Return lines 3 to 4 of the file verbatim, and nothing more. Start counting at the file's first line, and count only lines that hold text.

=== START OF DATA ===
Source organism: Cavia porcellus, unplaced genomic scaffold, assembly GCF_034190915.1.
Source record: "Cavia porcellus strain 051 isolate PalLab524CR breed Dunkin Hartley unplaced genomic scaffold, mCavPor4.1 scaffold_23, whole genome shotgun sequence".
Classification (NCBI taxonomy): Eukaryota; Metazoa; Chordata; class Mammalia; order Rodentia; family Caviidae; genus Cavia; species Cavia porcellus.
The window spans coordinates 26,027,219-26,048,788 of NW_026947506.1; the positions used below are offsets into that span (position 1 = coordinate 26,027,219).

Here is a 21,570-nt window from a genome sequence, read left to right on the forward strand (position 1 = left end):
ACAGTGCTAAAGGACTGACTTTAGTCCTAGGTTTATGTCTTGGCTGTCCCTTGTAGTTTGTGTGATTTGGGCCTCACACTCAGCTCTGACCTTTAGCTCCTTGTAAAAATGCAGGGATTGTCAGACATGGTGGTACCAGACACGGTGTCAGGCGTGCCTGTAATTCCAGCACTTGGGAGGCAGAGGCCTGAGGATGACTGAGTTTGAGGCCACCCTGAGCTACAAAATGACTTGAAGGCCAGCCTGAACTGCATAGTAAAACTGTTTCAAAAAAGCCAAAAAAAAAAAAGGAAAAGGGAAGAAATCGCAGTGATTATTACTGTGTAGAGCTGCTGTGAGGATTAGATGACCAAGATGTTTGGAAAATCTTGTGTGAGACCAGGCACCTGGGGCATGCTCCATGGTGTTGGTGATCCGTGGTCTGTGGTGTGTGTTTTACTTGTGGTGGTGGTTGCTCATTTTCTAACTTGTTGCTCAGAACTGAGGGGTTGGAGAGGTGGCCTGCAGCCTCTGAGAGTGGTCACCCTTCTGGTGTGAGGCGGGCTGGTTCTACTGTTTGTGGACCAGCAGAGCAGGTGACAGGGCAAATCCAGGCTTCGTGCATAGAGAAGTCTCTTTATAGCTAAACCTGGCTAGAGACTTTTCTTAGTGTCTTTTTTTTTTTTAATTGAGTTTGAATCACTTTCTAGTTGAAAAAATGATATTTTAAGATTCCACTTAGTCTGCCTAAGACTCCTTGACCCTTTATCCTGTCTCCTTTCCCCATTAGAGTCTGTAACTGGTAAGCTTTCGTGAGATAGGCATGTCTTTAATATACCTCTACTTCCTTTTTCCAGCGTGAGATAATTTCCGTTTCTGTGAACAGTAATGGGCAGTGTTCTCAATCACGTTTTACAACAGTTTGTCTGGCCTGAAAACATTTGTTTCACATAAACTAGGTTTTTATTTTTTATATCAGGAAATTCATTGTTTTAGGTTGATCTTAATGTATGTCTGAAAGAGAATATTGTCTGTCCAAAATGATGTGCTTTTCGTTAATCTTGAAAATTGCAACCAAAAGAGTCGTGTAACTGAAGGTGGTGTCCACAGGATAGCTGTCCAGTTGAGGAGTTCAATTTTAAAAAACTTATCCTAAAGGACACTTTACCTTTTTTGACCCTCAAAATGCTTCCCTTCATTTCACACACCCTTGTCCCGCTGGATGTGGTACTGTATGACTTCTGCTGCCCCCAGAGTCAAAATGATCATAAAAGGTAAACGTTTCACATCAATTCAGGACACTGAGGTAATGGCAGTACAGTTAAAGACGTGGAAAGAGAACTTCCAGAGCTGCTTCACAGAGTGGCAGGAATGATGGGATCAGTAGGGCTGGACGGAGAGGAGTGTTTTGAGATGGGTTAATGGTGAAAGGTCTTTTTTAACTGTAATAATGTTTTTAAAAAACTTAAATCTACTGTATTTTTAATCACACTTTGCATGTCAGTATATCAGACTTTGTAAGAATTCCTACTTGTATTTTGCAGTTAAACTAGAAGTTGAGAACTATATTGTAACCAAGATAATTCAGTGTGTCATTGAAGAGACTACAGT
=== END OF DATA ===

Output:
Classification (NCBI taxonomy): Eukaryota; Metazoa; Chordata; class Mammalia; order Rodentia; family Caviidae; genus Cavia; species Cavia porcellus.
The window spans coordinates 26,027,219-26,048,788 of NW_026947506.1; the positions used below are offsets into that span (position 1 = coordinate 26,027,219).